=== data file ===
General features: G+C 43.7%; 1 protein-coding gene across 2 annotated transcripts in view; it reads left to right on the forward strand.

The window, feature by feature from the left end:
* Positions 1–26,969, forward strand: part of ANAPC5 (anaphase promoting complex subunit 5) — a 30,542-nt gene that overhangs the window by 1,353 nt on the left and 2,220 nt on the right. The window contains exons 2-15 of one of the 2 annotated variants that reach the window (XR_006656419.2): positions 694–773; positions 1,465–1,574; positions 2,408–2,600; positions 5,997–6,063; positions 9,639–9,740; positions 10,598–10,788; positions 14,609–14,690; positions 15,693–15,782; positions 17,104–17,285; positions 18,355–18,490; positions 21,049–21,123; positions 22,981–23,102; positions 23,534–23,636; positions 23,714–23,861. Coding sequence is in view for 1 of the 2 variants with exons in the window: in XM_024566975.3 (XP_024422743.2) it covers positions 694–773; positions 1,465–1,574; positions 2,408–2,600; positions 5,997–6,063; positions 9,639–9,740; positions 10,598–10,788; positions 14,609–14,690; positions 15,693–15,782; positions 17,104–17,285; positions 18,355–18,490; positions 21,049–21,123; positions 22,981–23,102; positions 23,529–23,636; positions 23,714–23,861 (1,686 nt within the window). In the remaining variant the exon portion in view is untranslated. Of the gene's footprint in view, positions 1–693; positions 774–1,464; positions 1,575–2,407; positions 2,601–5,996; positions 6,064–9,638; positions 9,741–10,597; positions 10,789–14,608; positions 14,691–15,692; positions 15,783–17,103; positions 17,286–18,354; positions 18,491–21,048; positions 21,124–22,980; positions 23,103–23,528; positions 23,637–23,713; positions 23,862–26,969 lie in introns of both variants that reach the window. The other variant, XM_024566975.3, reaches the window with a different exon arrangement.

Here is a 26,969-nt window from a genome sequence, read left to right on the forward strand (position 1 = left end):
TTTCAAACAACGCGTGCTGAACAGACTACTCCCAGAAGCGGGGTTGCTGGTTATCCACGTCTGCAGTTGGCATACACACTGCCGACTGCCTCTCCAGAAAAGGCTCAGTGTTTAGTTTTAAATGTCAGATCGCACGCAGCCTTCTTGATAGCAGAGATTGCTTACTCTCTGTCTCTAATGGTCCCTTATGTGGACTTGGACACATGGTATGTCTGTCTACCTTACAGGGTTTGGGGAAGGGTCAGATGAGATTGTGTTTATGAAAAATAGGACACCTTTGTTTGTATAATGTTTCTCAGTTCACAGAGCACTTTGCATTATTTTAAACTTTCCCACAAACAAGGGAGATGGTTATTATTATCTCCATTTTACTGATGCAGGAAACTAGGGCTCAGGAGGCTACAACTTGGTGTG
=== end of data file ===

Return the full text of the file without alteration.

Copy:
General features: G+C 43.7%; 1 protein-coding gene across 2 annotated transcripts in view; it reads left to right on the forward strand.

The window, feature by feature from the left end:
* Positions 1–26,969, forward strand: part of ANAPC5 (anaphase promoting complex subunit 5) — a 30,542-nt gene that overhangs the window by 1,353 nt on the left and 2,220 nt on the right. The window contains exons 2-15 of one of the 2 annotated variants that reach the window (XR_006656419.2): positions 694–773; positions 1,465–1,574; positions 2,408–2,600; positions 5,997–6,063; positions 9,639–9,740; positions 10,598–10,788; positions 14,609–14,690; positions 15,693–15,782; positions 17,104–17,285; positions 18,355–18,490; positions 21,049–21,123; positions 22,981–23,102; positions 23,534–23,636; positions 23,714–23,861. Coding sequence is in view for 1 of the 2 variants with exons in the window: in XM_024566975.3 (XP_024422743.2) it covers positions 694–773; positions 1,465–1,574; positions 2,408–2,600; positions 5,997–6,063; positions 9,639–9,740; positions 10,598–10,788; positions 14,609–14,690; positions 15,693–15,782; positions 17,104–17,285; positions 18,355–18,490; positions 21,049–21,123; positions 22,981–23,102; positions 23,529–23,636; positions 23,714–23,861 (1,686 nt within the window). In the remaining variant the exon portion in view is untranslated. Of the gene's footprint in view, positions 1–693; positions 774–1,464; positions 1,575–2,407; positions 2,601–5,996; positions 6,064–9,638; positions 9,741–10,597; positions 10,789–14,608; positions 14,691–15,692; positions 15,783–17,103; positions 17,286–18,354; positions 18,491–21,048; positions 21,124–22,980; positions 23,103–23,528; positions 23,637–23,713; positions 23,862–26,969 lie in introns of both variants that reach the window. The other variant, XM_024566975.3, reaches the window with a different exon arrangement.

Here is a 26,969-nt window from a genome sequence, read left to right on the forward strand (position 1 = left end):
TTTCAAACAACGCGTGCTGAACAGACTACTCCCAGAAGCGGGGTTGCTGGTTATCCACGTCTGCAGTTGGCATACACACTGCCGACTGCCTCTCCAGAAAAGGCTCAGTGTTTAGTTTTAAATGTCAGATCGCACGCAGCCTTCTTGATAGCAGAGATTGCTTACTCTCTGTCTCTAATGGTCCCTTATGTGGACTTGGACACATGGTATGTCTGTCTACCTTACAGGGTTTGGGGAAGGGTCAGATGAGATTGTGTTTATGAAAAATAGGACACCTTTGTTTGTATAATGTTTCTCAGTTCACAGAGCACTTTGCATTATTTTAAACTTTCCCACAAACAAGGGAGATGGTTATTATTATCTCCATTTTACTGATGCAGGAAACTAGGGCTCAGGAGGCTACAACTTGGTGTG